Alisha Valles had completed her final exams for degrees in economics and computer science from the University of Wisconsin-River Falls. But a few days later, instead of walking the stage with the other members of the class of 2018, Alisha was lying in a hospital bed, recovering from a vaginoplasty. "I joked that it was my graduation present," Alisha tells us.
Missing the pomp and circumstance was no joke to Alisha's care team at the Transgender and Intersex Specialty Care Clinic at Mayo Clinic's Rochester campus. "I knew how much work she had put in," Gwenyn Anderson says. "We needed to celebrate this accomplishment." So Anderson, one of Alisha's nurses, went into party-planning mode.
The next morning, after signing well-wishes on a graduation card, Anderson and her colleagues entered Alisha's room with balloons, banners and gifts. "I was shocked," Alisha tells us. "It meant a lot to me. Despite only knowing me for a couple of days, they really truly cared about me as a patient and a person. The card is a literal treasure that I will never lose or get rid of."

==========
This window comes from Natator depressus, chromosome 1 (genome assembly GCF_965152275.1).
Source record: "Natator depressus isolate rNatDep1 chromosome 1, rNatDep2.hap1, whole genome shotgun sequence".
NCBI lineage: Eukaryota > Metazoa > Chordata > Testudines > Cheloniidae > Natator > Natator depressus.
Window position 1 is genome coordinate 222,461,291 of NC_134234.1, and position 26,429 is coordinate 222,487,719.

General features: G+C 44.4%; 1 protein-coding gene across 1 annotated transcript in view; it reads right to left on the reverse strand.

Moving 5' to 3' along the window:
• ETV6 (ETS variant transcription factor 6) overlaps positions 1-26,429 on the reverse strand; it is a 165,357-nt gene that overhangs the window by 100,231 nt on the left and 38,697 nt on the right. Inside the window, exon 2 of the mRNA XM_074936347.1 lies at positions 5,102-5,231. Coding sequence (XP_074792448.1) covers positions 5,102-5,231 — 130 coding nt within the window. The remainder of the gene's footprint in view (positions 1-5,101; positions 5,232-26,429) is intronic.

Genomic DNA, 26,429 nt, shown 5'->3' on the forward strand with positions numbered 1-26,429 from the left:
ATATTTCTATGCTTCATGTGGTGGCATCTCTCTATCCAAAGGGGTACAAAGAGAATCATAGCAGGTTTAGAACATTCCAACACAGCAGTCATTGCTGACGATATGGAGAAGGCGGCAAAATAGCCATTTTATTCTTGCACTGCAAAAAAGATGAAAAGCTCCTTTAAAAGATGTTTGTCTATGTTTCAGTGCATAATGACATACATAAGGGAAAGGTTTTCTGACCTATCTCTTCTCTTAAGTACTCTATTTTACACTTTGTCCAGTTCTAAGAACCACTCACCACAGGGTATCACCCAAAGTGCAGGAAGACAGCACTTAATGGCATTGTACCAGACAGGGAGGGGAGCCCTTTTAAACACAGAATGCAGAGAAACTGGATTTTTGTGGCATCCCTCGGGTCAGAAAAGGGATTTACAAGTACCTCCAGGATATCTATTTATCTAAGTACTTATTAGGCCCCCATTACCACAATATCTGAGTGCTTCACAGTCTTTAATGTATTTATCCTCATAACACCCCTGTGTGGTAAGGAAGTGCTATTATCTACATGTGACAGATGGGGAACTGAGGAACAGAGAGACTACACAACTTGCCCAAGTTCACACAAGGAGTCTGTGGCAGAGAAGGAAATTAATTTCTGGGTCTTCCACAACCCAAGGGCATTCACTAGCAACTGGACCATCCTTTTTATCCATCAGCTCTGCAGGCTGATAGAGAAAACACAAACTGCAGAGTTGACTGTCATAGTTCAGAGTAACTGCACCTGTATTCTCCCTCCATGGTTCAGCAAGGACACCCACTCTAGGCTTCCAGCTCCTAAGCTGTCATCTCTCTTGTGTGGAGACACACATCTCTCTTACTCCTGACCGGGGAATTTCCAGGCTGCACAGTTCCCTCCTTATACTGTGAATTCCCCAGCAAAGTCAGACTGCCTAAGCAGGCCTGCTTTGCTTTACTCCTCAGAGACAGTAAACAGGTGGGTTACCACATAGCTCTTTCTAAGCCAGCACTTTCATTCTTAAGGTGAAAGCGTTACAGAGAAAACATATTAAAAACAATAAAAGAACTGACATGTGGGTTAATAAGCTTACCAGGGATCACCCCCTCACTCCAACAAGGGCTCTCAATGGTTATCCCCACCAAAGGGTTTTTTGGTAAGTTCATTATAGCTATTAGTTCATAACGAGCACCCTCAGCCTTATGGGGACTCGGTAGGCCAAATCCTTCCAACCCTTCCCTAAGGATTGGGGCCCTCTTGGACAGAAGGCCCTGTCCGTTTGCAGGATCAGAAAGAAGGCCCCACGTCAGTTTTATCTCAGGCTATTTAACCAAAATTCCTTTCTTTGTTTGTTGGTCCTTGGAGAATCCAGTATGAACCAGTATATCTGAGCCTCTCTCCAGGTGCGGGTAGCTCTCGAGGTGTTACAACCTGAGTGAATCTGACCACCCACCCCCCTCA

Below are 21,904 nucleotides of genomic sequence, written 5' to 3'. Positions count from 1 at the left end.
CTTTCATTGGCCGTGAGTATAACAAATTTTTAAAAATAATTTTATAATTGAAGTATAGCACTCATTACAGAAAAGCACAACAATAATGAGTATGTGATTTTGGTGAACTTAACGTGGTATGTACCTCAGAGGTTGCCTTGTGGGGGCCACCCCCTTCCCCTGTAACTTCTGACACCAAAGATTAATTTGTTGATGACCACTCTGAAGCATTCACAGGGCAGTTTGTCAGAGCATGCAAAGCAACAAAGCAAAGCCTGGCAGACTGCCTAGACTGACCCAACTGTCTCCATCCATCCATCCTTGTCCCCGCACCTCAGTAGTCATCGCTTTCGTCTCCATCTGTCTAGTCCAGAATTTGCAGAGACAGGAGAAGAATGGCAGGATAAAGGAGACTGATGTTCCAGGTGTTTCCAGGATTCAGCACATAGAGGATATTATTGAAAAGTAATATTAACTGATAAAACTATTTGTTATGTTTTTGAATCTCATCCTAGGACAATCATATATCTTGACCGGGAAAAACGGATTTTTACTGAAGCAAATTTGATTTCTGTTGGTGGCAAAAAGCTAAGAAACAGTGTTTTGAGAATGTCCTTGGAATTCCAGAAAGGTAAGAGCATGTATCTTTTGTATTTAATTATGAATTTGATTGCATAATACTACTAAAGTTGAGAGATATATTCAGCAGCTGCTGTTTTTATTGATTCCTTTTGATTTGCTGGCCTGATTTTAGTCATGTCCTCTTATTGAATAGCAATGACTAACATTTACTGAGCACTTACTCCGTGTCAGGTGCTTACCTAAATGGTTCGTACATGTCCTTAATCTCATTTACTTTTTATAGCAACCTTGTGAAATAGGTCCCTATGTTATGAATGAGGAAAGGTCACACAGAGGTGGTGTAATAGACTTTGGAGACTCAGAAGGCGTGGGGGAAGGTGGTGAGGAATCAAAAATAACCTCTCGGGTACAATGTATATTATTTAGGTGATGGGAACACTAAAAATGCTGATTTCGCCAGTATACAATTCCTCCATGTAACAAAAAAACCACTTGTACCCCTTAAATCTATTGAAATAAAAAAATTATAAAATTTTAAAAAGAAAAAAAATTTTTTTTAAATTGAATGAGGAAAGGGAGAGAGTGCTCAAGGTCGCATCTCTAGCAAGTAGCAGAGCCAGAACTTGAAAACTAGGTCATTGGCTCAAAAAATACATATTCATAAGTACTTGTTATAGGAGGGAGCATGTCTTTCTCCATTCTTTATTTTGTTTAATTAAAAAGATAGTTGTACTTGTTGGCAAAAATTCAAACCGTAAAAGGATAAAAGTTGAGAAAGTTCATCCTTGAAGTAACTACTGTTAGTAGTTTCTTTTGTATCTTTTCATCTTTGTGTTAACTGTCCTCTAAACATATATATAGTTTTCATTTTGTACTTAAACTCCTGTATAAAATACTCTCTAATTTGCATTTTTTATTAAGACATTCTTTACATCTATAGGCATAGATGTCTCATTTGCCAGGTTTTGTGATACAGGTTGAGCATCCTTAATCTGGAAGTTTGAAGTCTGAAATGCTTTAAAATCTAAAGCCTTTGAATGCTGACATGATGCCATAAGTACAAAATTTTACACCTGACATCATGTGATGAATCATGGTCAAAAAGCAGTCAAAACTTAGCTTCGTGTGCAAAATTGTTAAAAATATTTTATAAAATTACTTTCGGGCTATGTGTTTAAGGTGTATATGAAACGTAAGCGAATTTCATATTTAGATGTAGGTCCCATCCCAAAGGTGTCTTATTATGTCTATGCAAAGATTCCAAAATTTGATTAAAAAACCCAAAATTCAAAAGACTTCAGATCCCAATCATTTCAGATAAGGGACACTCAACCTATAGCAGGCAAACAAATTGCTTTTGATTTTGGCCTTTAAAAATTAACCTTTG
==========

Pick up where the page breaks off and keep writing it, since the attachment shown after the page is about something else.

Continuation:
Shannon Dalbey, Anderson's colleague and fellow nurse, agrees. "The look on Alisha's face when we surprised her is a memory I smile over," Dalbey says. "Every single patient is so unique with their own story and deserves to feel recognized and special." Being able to do this is "a matter of listening to patients to truly understand their needs," she tells us. "I've found the physical aspect is the tip of the iceberg." Dalbey believes that meeting "the mental, social, and emotional needs that lie beneath the surface are truly what take great care to exceptional care. You never know how even the smallest things can be so impactful."
Dalbey tells us she's "humbled" to hear how much this small act meant to Alisha.
"This was easily the kindest gesture anybody that I've only known for a short time has done for me, and I'm treasuring this moment for the rest of my life," Alisha says. It's a life she's looking forward to starting. "Surgery corrected a mismatch between my mind and body," she tells us. "Now my body lines up with what my soul wants it to be."
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